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What helping hand are doing in Milwaukee with eco friendly life style and Maryland with the Food Recovery Network (FRN) program

These are two great things that are happening around the country at this time. We thought that it was of interest, we hope that you will as well.

First from Milwaukee, you can learn more about helping the earth with eco friendly life style and products.

More importantly is if you as an Attendees will bring a garment for donation to a domestic violence shelter will receive a free expo-shopping pass. What a great way to help out those in need. These people have been through a lot. Thank you to all that help in this way.

Running from 10 a.m. to 5 p.m., September 28 and 29, in the Aloft Hotel, in Milwaukee, BEsSOLE,™ the Social Style & Organic Living Expo, is a socially conscious learning and shopping event that highlights stylish fashions, organic tastes and healthy, natural products for skin and body care. The event promises a fair trade fashion show, exhibitions and opportunities to learn about eco-friendly lifestyle products, careers with meaning social enterprise solutions for a sustainable future.

Bringing together small businesses with consumers, teachers, and students, BEsSOLE™ maintains a goal to positively enhance the organic lifestyle while engaging the power of social innovation. Attendees that bring a garment for donation to a domestic violence shelter will receive a free expo-shopping pass.

Second is a group of collage student that have found a way to help others as well. They are from Maryland. How can we all get started in helping other in the area that you live in? They are showing us how. Take a look:

Food Recovery Network (FRN), a youth-led nonprofit that donates surplus unsellable food to those in need,has been expanding to college campuses across the nation. Now, hungry for its first local government partnership, the students leading the effort have their sights on starting a county-wide chapter in Montgomery County, Maryland.

Last week, Councilmember Valerie Ervin began convening a series of meetings with county stakeholders – representing hotels, restaurants, farmers, nonprofits that serve the hungry, and government agencies – the process of implementing a food rescue program in the county. Ervin approached FRN co-founders Ben Simon and Mia Zavalij after they spoke at a community forum on food insecurity in Maryland.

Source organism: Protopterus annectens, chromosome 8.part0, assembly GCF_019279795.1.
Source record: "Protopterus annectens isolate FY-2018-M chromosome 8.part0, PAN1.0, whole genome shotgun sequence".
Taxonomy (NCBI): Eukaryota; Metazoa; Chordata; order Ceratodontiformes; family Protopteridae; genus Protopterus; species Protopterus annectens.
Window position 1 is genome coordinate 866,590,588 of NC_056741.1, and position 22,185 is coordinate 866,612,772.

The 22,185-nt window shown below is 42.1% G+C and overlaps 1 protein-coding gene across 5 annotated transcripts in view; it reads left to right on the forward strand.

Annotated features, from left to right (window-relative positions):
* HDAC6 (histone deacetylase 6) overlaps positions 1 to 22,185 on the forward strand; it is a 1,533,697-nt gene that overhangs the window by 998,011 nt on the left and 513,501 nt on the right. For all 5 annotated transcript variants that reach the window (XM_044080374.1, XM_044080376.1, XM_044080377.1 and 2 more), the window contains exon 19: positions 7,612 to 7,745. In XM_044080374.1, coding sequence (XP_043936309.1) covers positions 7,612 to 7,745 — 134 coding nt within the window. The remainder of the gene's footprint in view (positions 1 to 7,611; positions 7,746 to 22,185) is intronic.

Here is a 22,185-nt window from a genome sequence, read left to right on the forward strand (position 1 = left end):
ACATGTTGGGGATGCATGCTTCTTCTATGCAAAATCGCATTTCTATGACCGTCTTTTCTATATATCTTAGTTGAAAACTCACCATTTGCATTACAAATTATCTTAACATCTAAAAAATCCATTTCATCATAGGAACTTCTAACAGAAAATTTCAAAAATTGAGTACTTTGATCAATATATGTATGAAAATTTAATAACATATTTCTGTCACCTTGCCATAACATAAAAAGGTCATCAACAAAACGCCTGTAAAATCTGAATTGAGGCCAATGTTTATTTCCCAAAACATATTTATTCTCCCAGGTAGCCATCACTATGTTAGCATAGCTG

Although FRN primarily helps students donate food from college campuses, the national leadership team was thrilled at the prospect of supporting a county-wide initiative to reduce food waste and divert it to those in need. Rebecca Kagan, FRN’s Chief Operating Officer and a senior at Brown University, concluded, “Starting a program in Montgomery County was too big for us to pass up. If this partnership is successful, we could even develop a model of county-wide food recovery to take across America.”

Last Monday, students from the University of Maryland chapter of FRN met with Councilmember Ervin along with representatives from Marriot, agencies such as Manna Food Bank, and county policy analysts in the first meeting of the Food Recovery Network Implementation Work Group. With representatives in attendance primarily from the nonprofit sector, the meeting was an opportunity for partnerships between local organizations working toward the same goal.

FRN is now becoming a 501(c)(3) nonprofit and is helping students start new chapters at over a dozen other universities.

FRN was founded in September 2011 when students at the University of Maryland, College Park noticed that their campus dining halls were throwing away large amounts of perfectly good but unsellable food. This January, Brown University started a chapter, and existing food rescue programs at UC Berkeley and Pomona College joined to create the national nonprofit. The four chapters donated 50,000 meals in their first year together, and are currently coaching students at around 20 other colleges through starting new Food Recovery Network chapters.

The FRN unites students at colleges and universities across America to fight food waste and hunger by recovering surplus perishable food from their college campuses and surrounding communities that would otherwise go to waste and donating it to people in need.

What a great way to get help to those in need from surplus unsellable food at schools and other places in the community.

We hope that you enjoyed these stories as much as we have. A helping hand can go a long way.

We would like to hear the things that you may have going on around your area.

Dan and Deanna “Marketing Unscrambled”

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